September 28, 2021

Overcoming the robot Tower of Babel (part 2 of 3)

Posted by
Owen Nicholson

A modern-day Rosetta Stone of Spatial Intelligence

At SLAMcore we are speaking to hundreds of innovative, entrepreneurial developers who are desperate to move their designs out of the lab and from proof-of-concept phase to real-world deployment. These are the next generation of businesses that will drive the expected growth and value of the robotics market.  They already have brilliant ideas, designs and applications that could quite literally change the world. But many are stuck reinventing the core technology of spatial intelligence. Each pursues their own approach, establishing new silos, and then struggling to adapt to the thousands of ‘edge-cases’ that cause their designs to fail in unexpected ways.

Working with these organizations, as well as the larger established players, SLAMcore is beginning to democratize access to a shared approach to mapping, positioning and understanding the world for autonomous devices.

Multiple designs, one approach

There is no one-size fits all robot; each will have a form factor, hardware/software set up and parameters tailored to meet specific requirements. But there can be a consistent and repeatable way of perceiving the world around these devices. Just as there are thousands of different ‘designs’ of living creatures on planet Earth but one, surprisingly consistent, way to position themselves in the world around them. This approach, honed through millions of years of evolution, uses a combination of two eyes and inertia sensors in the inner ear to calculate position.

SLAMcore has mirrored nature by creating a common approach to SLAM using two cameras and an IMU (inertial measurement unit). With these core components we are creating the universal language of spatial intelligence that can benefit all robot developers. Simple, effective and widely available sensors, combined with our algorithms give a consistent, repeatable and shareable way for any robot to perceive, map and describe the world around it.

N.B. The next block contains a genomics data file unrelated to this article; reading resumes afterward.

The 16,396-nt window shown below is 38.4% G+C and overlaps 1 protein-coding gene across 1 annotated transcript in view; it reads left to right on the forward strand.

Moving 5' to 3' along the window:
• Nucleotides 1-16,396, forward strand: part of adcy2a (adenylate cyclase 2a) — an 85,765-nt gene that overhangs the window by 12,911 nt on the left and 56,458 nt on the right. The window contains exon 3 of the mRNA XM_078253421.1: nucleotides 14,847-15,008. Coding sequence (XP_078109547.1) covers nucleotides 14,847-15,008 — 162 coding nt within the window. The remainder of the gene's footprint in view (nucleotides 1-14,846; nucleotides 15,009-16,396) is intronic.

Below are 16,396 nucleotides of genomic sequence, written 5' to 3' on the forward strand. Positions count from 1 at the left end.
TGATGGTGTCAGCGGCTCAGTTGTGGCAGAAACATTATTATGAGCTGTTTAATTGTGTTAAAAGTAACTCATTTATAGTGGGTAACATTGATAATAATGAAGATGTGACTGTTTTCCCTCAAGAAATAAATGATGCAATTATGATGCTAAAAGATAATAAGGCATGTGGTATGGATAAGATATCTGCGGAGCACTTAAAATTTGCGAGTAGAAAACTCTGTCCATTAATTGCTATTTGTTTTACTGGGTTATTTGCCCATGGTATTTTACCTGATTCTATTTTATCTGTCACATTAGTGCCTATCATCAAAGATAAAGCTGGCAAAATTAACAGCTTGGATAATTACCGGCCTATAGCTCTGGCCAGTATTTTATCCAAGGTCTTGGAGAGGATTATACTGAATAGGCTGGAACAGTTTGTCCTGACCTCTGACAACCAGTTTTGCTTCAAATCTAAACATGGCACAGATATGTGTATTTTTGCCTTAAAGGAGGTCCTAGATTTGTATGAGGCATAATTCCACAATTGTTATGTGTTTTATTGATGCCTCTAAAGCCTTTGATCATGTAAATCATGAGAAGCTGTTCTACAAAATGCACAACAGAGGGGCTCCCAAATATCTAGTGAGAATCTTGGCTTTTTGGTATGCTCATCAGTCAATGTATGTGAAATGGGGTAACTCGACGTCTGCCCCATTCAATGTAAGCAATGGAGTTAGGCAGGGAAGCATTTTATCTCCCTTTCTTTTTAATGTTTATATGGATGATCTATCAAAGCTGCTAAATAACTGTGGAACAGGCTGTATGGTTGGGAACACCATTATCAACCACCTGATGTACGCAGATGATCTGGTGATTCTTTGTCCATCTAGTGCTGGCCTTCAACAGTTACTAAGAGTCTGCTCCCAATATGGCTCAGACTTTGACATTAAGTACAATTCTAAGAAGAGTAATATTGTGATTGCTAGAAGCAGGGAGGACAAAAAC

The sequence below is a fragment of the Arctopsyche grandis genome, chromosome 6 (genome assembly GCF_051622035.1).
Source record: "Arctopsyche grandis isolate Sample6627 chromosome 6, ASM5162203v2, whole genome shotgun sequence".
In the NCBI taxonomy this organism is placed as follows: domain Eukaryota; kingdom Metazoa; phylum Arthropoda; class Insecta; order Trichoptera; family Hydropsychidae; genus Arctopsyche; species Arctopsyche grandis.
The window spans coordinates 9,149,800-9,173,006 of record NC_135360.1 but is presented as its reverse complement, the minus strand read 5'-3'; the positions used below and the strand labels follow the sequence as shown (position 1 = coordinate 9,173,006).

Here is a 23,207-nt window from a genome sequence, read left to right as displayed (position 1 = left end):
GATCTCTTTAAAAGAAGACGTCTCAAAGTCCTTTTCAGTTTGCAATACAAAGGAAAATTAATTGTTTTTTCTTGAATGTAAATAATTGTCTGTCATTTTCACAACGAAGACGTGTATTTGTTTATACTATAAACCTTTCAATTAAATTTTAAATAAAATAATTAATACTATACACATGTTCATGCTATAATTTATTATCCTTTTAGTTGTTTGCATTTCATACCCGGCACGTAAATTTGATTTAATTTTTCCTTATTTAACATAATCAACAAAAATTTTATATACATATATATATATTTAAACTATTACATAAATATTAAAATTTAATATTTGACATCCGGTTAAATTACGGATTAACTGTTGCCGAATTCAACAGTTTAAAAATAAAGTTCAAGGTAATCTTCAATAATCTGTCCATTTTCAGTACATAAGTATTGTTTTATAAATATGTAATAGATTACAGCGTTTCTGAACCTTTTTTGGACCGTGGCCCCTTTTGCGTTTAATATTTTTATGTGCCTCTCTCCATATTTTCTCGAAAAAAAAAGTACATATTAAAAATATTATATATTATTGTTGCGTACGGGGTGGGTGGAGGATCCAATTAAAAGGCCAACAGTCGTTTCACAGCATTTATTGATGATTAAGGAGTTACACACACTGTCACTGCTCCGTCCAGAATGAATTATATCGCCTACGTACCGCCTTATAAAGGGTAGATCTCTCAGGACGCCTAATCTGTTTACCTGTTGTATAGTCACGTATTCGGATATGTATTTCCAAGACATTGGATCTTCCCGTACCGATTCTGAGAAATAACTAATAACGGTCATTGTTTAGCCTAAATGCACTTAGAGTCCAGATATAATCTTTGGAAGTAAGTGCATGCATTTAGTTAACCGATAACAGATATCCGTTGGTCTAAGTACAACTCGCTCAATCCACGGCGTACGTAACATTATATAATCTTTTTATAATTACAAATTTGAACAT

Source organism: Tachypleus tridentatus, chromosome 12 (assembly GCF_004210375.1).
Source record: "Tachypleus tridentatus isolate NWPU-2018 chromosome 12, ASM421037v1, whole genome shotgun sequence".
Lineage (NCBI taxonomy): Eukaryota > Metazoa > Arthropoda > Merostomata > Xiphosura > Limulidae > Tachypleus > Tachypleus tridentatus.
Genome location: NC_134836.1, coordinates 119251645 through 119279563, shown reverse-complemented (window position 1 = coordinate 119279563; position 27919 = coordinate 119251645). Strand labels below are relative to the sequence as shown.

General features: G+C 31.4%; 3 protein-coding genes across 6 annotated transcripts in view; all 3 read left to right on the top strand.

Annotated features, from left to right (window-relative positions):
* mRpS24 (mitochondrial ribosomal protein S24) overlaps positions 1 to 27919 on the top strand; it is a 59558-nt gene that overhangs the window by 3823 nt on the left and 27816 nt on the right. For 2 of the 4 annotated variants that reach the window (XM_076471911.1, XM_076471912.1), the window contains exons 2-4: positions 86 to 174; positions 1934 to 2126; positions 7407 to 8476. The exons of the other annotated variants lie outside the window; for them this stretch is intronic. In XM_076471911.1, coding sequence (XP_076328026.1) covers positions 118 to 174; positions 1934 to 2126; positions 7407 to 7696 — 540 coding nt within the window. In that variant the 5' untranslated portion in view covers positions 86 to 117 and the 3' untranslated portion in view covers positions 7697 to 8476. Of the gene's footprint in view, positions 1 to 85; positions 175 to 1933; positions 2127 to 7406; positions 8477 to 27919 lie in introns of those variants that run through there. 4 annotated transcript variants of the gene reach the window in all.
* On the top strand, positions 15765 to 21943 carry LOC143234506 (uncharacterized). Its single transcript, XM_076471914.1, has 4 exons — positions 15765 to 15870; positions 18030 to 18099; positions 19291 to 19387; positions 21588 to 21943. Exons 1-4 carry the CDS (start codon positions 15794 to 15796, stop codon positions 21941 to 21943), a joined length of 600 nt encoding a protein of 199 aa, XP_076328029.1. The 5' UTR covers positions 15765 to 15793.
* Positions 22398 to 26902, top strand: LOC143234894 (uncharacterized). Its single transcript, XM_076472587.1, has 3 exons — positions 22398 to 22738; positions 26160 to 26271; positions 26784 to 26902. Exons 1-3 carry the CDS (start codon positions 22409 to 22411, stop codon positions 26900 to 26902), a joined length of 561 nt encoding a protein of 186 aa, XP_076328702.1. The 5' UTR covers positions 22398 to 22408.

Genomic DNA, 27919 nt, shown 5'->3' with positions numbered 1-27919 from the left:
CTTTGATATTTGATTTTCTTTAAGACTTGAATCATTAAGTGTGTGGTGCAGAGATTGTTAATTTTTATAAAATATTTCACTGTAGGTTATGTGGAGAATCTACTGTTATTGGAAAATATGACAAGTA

Vision is the key

Even basic, low-cost standard-definition cameras capture huge amounts of data. Processed in the right way, this information can support instant and accurate calculations of position – even with no prior knowledge of the location or physical situation. Our algorithms are able to take this data to create sparse point-clouds of the ‘features’ in any scene that a robot or autonomous device can use to accurately and robustly calculate its position. We also use the same data to create detailed 2.5D and 3D maps that add more functionality including identification of free space that is safe to occupy. Finally, our software identifies and labels all the objects in a scene attaching semantic understanding of ‘what’ the robot is seeing; the basis of decisions on how it should react to it.

Using vision as the primary input creates a common framework– a language of spatial intelligence that can be shared with other devices, and with humans. If robots of all types, and the humans that work with and around them, all ‘see’ physical space in the same way it is much easier to begin to collaborate, share and build common understanding.

Constant evolution

SLAMcore will unleash and benefit from a new wave of growth in the robotics sector. Its customers benefit not only from a shared language for spatial intelligence that will short-cut their own development cycles, but also from a constantly growing knowledge base. Using a common language to describe the world around robots means that learnings can be aggregated. 

Surprisingly, although robots and autonomous devices come in many different shapes and sizes, they tend to fail in common ways. Outside of the lab, robots quickly encounter unexpected situations – unforeseen objects, different lighting conditions, new layouts or physical environments. These ‘edge-cases’ are hard to anticipate, simulate and program for; and they are usually the events that cause robots to fail in the real world. Describing these situations in a common way – using data from cameras and IMUs processed consistently by SLAM algorithms – means that every edge-case, and its solution, can be recorded and shared. Just as we learn to move around as children through trial-and-error, robots can learn from their errors. Sharing data and creating reusable maps allows knowledge about a physical environment to persist so that robots can learn from each other’s experiences. 

SLAMcore allows developers and designers to learn from the errors of others and progress further, faster. With tens of thousands of sessions, thousands of hours and well over three million metres travelled and recorded by our customers, we have deeper knowledge across wider scenarios than any individual developer.  Our common language means that, for example, an event or failure experienced by a drone designed for delivery can still provide valuable information to a designer of a wheeled robot for hospitality scenarios. This constant evolution will accelerate the industry as more and more real-world scenarios are encountered and effectively managed – the experience of one benefits everyone.

This common language of spatial intelligence not only helps developers solve today’s problems more quickly, efficiently and cost effectively, but establishes a powerful foundation for future applications. The potential of shared maps and digital twins are explored in my next blog.


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